Recreating their 1000s charts in a class comp.
As we anxiously await the arrival of Viwe, our newly appointed Grade 3 teacher in Term 4, who is relocating from Johannesburg with her daughter Yanga, I thought it would be foolish to try and find a substitute teacher for just one term, and rather than have a teacher change for a term, and then a teacher change for the last term, I could teach Grade 3's. In South Africa, Grade 3's are 9-10 year olds. We have a class of 18 of them. Who I love dearly, but I had no idea they had super powers.
For the first 5 weeks I had a wonderful student teacher, Val Blattler from Switzerland, who had convinced her university that she could do her practical teaching in South Africa at African Angels. Val was wonderful, and opened the class each morning for the first 30 minutes of the day. I spent the holidays preparing lessons, and sorting our resources, compiling workbooks and getting school maintenance done. I was prepared - or so I thought!
Our grade 3 class has 18 children in it. Like all classes they vary in ability, personality and home situations. Every teacher wants to do their best for their children, but nobody tells you that children have an inate ability to absorb every bit of energy you have so that you are completely and utterly exhausted at the end of every day. I started eating the reward treats in the afternoons to get some energy. I've run two restaurants and I've never been so tired. Hats off to teachers who teach day in and day out - you all deserve every single holiday you get.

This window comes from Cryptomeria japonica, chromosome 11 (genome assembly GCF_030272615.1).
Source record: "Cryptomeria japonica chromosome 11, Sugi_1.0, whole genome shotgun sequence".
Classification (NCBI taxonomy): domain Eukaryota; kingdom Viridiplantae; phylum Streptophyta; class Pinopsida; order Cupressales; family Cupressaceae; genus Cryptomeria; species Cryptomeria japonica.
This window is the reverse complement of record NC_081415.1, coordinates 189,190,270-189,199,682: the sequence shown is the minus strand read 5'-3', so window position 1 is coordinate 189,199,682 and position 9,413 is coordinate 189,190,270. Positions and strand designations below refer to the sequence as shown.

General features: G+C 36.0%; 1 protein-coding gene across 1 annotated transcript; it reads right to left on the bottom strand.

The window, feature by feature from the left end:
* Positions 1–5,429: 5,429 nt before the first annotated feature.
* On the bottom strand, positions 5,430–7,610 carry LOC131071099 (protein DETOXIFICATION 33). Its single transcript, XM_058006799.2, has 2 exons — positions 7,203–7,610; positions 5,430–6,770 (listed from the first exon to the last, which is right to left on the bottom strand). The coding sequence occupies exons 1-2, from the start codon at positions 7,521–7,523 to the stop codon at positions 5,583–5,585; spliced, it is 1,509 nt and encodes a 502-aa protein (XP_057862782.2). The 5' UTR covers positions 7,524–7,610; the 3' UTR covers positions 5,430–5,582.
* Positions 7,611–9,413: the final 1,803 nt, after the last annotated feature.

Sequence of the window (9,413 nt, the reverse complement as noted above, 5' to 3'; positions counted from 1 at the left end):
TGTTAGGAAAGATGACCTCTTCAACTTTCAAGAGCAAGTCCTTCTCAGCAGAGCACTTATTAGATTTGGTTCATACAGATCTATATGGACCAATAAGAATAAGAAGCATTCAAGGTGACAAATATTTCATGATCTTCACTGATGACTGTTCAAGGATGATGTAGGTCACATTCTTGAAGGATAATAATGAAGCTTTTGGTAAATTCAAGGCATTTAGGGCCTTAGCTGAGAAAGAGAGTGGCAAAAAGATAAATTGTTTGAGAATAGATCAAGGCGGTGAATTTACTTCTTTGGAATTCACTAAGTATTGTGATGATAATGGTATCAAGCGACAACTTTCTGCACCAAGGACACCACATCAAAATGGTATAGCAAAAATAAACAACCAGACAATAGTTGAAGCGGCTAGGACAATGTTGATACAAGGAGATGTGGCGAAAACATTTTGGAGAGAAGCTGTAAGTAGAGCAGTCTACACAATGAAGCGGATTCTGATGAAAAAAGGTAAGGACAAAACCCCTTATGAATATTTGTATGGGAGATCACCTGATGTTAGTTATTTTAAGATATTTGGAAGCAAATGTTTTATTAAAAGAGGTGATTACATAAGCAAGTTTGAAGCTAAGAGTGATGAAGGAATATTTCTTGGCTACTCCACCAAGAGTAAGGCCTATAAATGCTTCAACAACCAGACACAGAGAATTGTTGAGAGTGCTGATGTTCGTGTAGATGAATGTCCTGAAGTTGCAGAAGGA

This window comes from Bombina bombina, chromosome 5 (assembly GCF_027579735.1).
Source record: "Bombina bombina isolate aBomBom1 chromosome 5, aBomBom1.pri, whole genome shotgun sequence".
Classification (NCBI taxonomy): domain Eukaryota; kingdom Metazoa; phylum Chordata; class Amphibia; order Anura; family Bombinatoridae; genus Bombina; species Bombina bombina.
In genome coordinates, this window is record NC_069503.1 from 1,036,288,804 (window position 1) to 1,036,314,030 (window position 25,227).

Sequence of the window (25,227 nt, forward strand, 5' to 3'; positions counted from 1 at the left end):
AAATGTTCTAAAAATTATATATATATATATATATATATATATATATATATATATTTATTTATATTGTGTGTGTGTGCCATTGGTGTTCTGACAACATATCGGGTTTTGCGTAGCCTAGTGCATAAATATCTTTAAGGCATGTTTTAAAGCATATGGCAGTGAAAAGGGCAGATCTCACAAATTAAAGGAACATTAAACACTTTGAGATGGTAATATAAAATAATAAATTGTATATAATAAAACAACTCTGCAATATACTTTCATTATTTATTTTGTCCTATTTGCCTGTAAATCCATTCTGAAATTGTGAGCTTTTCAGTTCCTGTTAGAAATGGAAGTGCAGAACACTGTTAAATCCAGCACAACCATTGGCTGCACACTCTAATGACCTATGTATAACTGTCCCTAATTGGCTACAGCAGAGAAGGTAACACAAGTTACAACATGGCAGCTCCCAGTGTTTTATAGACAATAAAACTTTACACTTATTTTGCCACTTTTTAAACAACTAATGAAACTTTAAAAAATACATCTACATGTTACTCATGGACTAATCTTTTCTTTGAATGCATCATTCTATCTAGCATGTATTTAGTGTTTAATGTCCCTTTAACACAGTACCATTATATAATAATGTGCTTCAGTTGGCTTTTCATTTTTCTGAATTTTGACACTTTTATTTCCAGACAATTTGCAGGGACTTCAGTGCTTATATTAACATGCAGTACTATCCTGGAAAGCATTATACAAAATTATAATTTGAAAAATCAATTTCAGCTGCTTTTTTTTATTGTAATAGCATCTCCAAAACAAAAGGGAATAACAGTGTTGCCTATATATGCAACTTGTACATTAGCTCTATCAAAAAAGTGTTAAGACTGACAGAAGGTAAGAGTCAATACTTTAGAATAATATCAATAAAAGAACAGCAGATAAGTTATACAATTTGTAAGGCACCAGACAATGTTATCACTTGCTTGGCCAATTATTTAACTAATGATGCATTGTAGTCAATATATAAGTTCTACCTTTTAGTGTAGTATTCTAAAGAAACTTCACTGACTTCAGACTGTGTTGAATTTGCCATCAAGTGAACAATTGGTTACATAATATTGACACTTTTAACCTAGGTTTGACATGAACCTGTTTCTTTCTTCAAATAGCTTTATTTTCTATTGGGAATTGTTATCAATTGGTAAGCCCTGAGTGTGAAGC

I loved my time in Grade 3. I'm not sure the kids loved having me as their teacher as much. I'm a hard taskmaster - very firm but very fair. Sibanye told me he 'wasn't going to miss me at all'. There were no miraculous improvements overnight - obviously my magic wand wasn't working. :) But there is something very special when you show children something for the first time - we studied volcanoes and the kids saw videos of volcanoes erupting; Pam another volunteer made one with them and they grasped the concept that lava is melted rock once they could see it creeping down the side of a hill. Olona wanted to know what happened to the sharks if it fell on top of them into the ocean. Those light bulb moments and enquiring minds are very special.
The kids at African Angels live in pretty compromised situations- most have no running water or indoor plumbing in their homes; many have no electricity; there is no garbage collection in their township. All are financially disadvantaged; many are partial or full orphans, and all are exposed to dysfunctional social situations like alcohol and drug abuse. I know all of this, but I still had reality check moments. I was marking English one night after school and I had asked the kids to pick five of their spelling words and make a sentence with them. One of the spelling words was ground. The sentence the learner made was 'I poo on the ground.' Reality check 101 right there. We have flushing, clean toilets at school, with toilet paper. Like many in her township, this little girl has no runing water at home, no indoor toilet, there are no public toilets, so she, and many others, are relegated to using the ground as their toilet.
Attending African Angels means that all the kids in my class, and all those at school, will have the primary school education to access better employment and educational opportunities in the future. Not all will fly as high as Indie, our first high school bursary recipient to a fantastic girls' high school, but all will emerge able to chart their futures and access opportunity, because they have a solid educational grounding. Largely thanks to you, our donors and supporters. Thank you!
Peer to peer learning
Excited boys about their soccer ball donation
Kids receiving donated jerseys from Jumbo Clothing